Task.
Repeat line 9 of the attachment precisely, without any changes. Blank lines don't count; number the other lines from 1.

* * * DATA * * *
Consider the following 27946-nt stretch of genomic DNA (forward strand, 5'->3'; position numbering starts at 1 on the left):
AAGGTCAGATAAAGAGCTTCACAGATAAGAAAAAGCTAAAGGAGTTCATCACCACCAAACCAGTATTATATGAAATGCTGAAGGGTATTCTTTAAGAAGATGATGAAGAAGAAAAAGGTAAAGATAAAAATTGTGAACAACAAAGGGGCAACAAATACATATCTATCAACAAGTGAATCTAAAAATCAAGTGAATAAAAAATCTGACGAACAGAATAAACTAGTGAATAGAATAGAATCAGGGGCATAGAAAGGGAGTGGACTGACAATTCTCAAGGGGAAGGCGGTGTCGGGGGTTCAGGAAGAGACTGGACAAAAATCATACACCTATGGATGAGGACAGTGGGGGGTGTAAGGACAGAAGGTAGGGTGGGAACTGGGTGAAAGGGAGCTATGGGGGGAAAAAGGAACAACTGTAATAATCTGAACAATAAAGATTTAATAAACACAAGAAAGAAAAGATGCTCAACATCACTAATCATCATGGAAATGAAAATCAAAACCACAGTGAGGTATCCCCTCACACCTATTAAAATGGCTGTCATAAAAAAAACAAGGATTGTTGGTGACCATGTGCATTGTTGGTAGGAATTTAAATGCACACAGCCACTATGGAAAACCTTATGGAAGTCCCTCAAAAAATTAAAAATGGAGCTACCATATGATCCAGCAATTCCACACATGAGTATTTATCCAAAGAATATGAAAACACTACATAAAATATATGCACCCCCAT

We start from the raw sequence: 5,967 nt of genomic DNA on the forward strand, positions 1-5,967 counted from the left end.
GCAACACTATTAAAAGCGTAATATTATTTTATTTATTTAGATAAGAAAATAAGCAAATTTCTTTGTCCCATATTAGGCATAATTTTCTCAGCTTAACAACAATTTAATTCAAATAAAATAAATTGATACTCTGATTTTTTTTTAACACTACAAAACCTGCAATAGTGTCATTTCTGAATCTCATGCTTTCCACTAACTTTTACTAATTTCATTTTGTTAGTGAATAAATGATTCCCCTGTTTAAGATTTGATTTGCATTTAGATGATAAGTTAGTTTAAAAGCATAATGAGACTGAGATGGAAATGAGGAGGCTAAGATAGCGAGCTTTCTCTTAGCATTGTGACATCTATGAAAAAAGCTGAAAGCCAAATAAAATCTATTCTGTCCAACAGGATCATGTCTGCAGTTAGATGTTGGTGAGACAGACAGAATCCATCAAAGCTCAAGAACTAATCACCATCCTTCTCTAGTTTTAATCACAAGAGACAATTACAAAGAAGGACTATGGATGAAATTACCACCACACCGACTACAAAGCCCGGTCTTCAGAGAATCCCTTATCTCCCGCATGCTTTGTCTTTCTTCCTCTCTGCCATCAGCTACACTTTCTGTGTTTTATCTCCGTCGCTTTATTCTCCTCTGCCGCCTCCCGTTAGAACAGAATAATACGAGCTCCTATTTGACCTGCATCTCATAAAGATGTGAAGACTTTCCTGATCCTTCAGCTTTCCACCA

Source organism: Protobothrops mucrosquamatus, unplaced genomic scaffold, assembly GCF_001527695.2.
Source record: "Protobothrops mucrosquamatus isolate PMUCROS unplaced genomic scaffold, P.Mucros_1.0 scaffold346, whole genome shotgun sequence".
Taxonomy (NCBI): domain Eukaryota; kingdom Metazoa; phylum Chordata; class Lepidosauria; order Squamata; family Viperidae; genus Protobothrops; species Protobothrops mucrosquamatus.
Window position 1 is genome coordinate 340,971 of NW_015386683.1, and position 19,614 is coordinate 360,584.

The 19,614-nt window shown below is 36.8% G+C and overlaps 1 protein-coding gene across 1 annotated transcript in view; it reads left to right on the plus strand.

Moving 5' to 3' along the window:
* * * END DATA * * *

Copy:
The 19,614-nt window shown below is 36.8% G+C and overlaps 1 protein-coding gene across 1 annotated transcript in view; it reads left to right on the plus strand.